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    $\begingroup$ This. What kills you is not your just your skull hitting the obstacle, it's also your brain hitting the inside of your skull (more complicated than this but that's the insight you need). $\endgroup$
    – Ben
    Apr 17, 2018 at 8:15
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    $\begingroup$ Ooblecking the human in means they are braced for any impact, which prevents bouncing and flailing injuries. Plenty of people survive high g maneuvers pressed into non-dissipative nylon straps. Dissipation is only required when you get past what the internals of a human can take which be a lot for short times. $\endgroup$
    – user25818
    Apr 17, 2018 at 20:47
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    $\begingroup$ The main problem is acceleration or rather decelleration. Dissipating momentum is quite easy. The problem is actually doing it slowly enough. "It's not the fall that kills, it's the impact" is mostly true because the ground doesn't move (or doesn't move far enough) when you impact it. You will shed all your momentum but in way too little time. That's why car airbags deflate when you hit them and why you still need to wear a seatbelt. The deflation is so that you are decelerated more gently than when hitting the rigid steering wheel. $\endgroup$
    – Adwaenyth
    Apr 19, 2018 at 9:20

Here's an excellent description of the deceleration problem (keeping pilots alive in the case of a crash) on Aviation Stack Exchange: https://aviation.stackexchange.com/questions/16545/even-after-years-of-research-why-are-planes-unable-to-keep-passengers-alive-in/16553#16553

In summary, the goal is to gently slow you down, but this requires distance to work in, which isn't generally possible once you exceed a speed of around 80-100km/hr unless you have an extraordinarily large vehicle. No amount of liquid, foam or cornstarch can change the fundamental problem of reducing velocity to zero with a bounded survivable deceleration needs space to work in, in fact many of these options will make it worse.

Of course, in SciFi, you just introduce an "inertial damper" or some other technomagic and avoid the whole problem using whatever medium best suits your story.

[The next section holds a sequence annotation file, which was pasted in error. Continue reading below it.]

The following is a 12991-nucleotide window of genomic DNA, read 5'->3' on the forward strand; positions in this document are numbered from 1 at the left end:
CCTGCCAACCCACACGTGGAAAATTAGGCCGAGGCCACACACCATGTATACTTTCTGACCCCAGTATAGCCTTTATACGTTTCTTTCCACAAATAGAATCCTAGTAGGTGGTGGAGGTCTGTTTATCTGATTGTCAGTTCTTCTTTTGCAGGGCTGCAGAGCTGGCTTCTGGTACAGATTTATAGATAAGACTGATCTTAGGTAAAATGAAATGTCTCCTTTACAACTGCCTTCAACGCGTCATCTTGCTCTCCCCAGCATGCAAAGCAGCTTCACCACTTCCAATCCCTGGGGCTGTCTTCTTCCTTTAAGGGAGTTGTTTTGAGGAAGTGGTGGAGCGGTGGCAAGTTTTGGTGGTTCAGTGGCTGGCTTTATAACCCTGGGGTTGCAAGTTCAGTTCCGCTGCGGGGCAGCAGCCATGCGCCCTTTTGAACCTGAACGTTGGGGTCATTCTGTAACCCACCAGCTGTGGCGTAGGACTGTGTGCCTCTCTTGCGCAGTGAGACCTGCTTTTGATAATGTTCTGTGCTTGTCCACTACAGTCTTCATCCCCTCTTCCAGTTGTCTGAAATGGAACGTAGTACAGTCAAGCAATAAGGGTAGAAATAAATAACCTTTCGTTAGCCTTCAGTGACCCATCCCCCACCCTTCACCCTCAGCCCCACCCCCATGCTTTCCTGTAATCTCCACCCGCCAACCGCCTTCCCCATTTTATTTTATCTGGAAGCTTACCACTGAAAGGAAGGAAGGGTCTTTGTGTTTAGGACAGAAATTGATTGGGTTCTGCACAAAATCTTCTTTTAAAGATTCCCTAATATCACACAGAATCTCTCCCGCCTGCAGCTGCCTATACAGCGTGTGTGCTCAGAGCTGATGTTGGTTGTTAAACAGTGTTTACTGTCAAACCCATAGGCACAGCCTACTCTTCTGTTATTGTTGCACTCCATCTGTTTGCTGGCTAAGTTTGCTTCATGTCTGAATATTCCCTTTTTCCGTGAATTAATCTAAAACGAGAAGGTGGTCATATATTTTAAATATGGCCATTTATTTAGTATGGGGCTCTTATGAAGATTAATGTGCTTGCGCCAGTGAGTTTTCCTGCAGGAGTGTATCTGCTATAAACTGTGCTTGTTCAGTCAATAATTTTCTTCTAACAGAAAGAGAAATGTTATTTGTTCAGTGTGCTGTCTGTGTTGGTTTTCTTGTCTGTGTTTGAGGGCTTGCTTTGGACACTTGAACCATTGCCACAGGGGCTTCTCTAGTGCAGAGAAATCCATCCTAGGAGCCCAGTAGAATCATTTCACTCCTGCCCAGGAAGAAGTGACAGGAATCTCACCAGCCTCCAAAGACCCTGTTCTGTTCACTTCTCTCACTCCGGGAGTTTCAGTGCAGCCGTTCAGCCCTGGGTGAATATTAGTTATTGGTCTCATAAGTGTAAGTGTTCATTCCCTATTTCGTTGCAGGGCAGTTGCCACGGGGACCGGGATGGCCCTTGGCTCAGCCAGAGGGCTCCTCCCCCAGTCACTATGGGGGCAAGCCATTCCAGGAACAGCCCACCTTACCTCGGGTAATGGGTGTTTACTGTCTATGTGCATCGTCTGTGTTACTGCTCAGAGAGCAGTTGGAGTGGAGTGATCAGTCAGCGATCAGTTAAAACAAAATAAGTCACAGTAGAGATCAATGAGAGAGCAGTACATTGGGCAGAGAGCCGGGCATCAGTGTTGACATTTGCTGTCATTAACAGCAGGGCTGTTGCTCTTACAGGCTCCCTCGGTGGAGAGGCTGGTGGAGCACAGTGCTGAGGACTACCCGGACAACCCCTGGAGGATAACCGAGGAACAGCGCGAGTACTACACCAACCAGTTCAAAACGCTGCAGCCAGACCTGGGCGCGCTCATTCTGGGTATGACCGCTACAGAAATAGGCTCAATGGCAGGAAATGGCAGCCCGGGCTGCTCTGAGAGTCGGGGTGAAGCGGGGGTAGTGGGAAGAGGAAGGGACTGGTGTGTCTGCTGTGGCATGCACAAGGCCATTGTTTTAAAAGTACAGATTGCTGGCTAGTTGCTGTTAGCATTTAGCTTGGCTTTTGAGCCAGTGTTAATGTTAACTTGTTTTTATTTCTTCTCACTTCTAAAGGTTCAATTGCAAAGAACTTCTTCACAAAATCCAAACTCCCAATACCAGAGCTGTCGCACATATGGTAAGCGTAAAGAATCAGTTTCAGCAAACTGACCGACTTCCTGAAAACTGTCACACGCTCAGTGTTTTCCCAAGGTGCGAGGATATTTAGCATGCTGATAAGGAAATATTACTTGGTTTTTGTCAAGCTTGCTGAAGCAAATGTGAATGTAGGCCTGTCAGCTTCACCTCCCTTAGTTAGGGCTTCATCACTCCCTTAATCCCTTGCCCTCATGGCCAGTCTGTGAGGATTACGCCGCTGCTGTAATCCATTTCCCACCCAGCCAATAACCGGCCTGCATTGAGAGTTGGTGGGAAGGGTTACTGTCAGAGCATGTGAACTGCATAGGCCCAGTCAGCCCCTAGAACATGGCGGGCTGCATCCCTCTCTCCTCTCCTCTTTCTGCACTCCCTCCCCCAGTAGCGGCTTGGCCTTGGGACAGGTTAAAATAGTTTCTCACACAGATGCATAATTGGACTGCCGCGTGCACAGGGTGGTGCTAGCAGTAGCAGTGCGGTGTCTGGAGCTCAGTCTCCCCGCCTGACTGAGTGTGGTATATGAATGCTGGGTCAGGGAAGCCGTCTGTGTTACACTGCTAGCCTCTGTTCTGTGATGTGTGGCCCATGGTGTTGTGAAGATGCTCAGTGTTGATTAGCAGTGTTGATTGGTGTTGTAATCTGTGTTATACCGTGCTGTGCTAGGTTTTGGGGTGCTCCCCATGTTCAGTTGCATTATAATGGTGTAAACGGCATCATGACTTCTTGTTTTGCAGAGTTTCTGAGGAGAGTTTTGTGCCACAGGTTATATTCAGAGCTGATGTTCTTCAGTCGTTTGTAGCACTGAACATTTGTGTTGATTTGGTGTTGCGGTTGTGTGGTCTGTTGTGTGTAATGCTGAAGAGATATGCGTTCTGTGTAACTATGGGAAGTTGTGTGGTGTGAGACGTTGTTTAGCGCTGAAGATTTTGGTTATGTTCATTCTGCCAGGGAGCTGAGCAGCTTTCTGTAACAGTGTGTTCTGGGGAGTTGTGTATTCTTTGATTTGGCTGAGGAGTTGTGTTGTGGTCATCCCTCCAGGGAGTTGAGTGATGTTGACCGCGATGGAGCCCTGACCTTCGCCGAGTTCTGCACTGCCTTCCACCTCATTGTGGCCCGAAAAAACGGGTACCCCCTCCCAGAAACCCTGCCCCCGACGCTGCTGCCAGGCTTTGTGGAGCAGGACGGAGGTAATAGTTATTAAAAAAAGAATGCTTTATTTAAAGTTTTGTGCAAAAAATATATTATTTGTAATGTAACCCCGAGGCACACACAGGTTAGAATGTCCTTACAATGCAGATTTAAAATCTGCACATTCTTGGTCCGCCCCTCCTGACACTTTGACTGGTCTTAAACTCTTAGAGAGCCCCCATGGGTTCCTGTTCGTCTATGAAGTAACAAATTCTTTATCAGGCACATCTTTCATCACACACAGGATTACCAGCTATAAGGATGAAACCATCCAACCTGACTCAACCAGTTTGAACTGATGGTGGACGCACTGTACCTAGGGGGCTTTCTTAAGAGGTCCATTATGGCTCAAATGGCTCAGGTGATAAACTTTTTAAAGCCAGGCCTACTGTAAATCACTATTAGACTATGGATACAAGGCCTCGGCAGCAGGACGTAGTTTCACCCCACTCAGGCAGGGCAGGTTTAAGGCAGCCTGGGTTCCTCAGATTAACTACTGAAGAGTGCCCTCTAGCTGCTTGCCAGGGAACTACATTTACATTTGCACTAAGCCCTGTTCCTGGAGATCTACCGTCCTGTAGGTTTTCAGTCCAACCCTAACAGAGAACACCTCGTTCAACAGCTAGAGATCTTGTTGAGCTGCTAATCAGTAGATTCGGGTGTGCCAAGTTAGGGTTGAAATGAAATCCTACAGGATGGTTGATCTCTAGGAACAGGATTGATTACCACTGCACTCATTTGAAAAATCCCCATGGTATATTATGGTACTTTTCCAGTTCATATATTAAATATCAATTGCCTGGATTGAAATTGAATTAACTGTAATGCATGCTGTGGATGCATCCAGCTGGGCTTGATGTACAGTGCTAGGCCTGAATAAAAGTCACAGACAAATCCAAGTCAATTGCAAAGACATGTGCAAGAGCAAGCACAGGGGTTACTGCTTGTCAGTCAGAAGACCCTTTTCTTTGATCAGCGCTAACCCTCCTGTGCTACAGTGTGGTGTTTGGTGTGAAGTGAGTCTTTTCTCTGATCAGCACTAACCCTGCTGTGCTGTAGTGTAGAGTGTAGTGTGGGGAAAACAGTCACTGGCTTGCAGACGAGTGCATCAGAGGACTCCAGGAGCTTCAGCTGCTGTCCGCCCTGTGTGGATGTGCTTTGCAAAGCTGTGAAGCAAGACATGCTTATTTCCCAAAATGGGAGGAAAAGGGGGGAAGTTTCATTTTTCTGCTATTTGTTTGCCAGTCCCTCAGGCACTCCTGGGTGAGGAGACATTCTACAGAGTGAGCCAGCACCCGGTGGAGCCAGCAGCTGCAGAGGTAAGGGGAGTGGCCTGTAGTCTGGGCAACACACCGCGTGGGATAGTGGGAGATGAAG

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    $\begingroup$ Where a fluid would come in handy is for those quick strikes (like artillery) where you have a massive force for a very short time. A compressible fluid (more like a really thick gas than a liquid) would help translate these shocks into something survivable. The trick is to be the exact opposite of cornstarch - typically rigid in the low-force zones and then spongy as the force gets higher. $\endgroup$
    – throx
    Apr 17, 2018 at 2:46
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    $\begingroup$ @user49634 can't speak for mecha crashes, but being hit by a car at 30mph is fatal in ~20% of occasions. At 40 it goes to 80%. Above that? yeah, we are not built for rigid body collisions with that much energy. $\endgroup$
    – Baldrickk
    Apr 17, 2018 at 8:00
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    $\begingroup$ @throx If you want non-Newtonian fluid that's opposite to water-starch mix, you're talking about mayo : ) Solid enough to stand on it's own, flows under stress. $\endgroup$
    – Agent_L
    Apr 17, 2018 at 14:47
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    $\begingroup$ Ok, embedding a mecha pilot in a bath if mayonnaise is a whole novel on its own. That's all kinds of awesome. $\endgroup$
    – throx
    Apr 18, 2018 at 9:35
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    $\begingroup$ @thanby What happens in mech, stays in mech. $\endgroup$
    – Agent_L
    Apr 18, 2018 at 15:30

Corn starch suspended in water could do the trick for you.

When mixed with a fluid, cornstarch can rearrange itself into a non-Newtonian fluid. For example, adding water transforms cornstarch into a material commonly known as Oobleck while adding oil transforms cornstarch into a Electrorheological fluid. The concept can be explained through the mixture termed "cornflour slime".